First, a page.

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    And you'd be wrong. There is no statute or case law that requires "probable cause" (the standard for an arrest) or even "reasonable suspicion" (the standard for a detention, i.e. a traffic stop) before you use lidar, radar, or even run a person's name or registration info.


    As I said, it's the standard of training, and it appears to exceed the legal requirement. Again, there is no statute or case that requires an officer to have RS or PC before using those devices, or even one that requires them to use radar or lidar to confirm their estimation. As I have been told it is done to better train and affirm an officer's skill at visual estimation. To make the estimate and then validate it affirms the officer's visual estimation skill and allows him to better hone that particular skill because he gets immediate feedback on his estimate.

    There are a number of areas where our training exceeds the legal requirements. This would only be one of them.


    Not generally, no.


    Nope. Because your driving is a VISUAL thing and in public view. There is no expectation of privacy. That expectation of privacy is what would make the electronic eavesdropping illegal.
    What you say makes sense, however, why all the additional requirements for red light camera electronics. Like posted signs, minimum yellow light timing, exclusive allowances for its usage etc. With radar usage, why the requirement for posted signage and restrictions on where they can use it? Why are speed surveys so important with it usage? Why the high standard of accuracy for a radar units but no high standard of accuracy for an observed estimate? Scoring within 45mph on 12 estimations is not accuracy at all. I could probably do that. And, as many certifications go, once you pass the test, where is the followup training to keep those skills homed? All the requirements and laws that govern probable cause and surveillance equipment may not be found in CVC statutes.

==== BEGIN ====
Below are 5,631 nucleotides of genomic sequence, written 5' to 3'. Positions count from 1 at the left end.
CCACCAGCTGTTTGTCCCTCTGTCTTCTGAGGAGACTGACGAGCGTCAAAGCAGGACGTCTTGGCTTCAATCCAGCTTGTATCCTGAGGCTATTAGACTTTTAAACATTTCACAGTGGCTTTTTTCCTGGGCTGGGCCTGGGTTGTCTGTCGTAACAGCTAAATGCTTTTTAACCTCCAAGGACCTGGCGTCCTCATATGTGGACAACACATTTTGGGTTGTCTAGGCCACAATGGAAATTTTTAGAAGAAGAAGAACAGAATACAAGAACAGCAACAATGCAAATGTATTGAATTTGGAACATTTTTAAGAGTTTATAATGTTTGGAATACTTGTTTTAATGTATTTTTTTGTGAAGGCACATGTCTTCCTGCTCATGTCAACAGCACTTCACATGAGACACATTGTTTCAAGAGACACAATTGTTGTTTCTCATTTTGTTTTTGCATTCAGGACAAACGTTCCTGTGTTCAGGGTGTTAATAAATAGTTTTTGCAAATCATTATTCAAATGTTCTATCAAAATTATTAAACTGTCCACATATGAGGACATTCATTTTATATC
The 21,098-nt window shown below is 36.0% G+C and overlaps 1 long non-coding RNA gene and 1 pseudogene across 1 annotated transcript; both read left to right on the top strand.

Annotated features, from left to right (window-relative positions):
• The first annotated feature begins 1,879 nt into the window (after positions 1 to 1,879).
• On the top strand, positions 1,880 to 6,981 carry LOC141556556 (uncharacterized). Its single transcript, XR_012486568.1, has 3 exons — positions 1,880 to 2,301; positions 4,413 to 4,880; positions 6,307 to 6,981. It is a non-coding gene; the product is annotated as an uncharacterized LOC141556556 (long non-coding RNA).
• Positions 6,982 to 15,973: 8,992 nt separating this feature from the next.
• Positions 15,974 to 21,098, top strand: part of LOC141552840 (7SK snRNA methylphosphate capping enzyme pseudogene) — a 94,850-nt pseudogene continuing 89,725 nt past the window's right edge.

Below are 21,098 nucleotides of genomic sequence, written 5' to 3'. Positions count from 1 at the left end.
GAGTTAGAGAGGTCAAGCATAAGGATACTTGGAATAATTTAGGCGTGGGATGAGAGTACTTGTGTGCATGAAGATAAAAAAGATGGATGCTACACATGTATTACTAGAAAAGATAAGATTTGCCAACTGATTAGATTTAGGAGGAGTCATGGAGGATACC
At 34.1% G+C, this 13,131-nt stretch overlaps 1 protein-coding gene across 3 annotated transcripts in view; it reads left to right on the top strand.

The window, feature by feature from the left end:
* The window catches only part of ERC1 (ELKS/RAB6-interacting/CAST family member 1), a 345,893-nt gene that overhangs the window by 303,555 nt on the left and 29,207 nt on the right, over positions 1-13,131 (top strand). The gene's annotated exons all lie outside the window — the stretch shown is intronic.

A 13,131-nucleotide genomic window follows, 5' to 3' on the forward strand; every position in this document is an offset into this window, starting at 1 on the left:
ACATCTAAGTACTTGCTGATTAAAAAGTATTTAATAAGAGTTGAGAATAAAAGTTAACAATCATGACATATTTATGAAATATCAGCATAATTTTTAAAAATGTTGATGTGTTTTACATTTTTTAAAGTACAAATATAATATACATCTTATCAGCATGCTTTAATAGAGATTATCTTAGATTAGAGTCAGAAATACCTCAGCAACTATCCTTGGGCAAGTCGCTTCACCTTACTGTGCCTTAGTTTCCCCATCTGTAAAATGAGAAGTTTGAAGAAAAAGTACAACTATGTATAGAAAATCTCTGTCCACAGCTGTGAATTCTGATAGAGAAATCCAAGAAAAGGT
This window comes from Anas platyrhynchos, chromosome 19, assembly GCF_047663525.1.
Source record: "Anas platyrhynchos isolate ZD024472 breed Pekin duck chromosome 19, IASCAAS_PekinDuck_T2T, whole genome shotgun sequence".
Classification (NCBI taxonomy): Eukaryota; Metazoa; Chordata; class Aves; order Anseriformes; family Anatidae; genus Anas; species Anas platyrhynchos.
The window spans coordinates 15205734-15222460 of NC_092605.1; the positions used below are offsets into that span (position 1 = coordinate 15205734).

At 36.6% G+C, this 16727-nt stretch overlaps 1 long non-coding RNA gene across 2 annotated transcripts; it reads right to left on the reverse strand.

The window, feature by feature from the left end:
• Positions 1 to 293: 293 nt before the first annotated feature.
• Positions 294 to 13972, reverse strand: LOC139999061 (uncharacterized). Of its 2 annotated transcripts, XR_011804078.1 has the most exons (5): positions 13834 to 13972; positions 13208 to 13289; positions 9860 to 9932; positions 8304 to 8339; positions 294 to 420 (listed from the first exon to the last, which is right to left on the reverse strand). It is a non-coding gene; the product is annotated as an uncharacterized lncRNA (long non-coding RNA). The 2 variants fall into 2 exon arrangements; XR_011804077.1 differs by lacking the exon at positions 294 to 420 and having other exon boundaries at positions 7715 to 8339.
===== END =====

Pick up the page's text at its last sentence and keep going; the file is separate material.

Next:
I've searched this subject and came up with nothing. But that does not mean I am satisfied.

  10. #30
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    Default Re: Ticketed for Speeding While Going Downhill

    So Cal, I appreciate your comments, however misguided they are. First let me try to show how your "unrelated [but] similar example" is not applicable:

    Quote Quoting So Cal
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    Could the police sit hidden outside an open square of unsuspecting people and use a parabolic directional microphone and electronically eavesdrop on people's conversations and record their quiet but public conversations?
    I assume you are referring to the Fourth Amendment's "Right to Privacy". Your error apparently comes from a misunderstanding of an individual's "Right to Privacy". The "Right to Privacy" is the legal right to reasonable privacy in NOT having your PRIVATE affairs made PUBLIC. It has been ruled repeatedly that what a person does IN PUBLIC is NOT PRIVATE. So, do the police have the authority to record a "quiet but public" conversation? Yep! Can they subsequently use that to establish probable cause? Yep!

    So, you're driving your vehicle on a public street or highway. Does law enforcement have the authority to use "an advanced electronic surveillance device" to determine if the driver of that vehicle is breaking the law? Yep!

    Now, to address your initial point:

    Quote Quoting So Cal
    View Post
    What you are asking is does a police officer need probable cause before using an advanced electronic surveillance device on you? I think they do. What makes me think that is a few things. cdwjava says it is in a police officer's training that he is to do an observed estimate of a vehicle's speed prior to using his radar/lidar on it. Well, I'd like to know why? He also says that is how police are taught to testify in court. Again, why? I believe it's because they need probably cause prior to radar usage.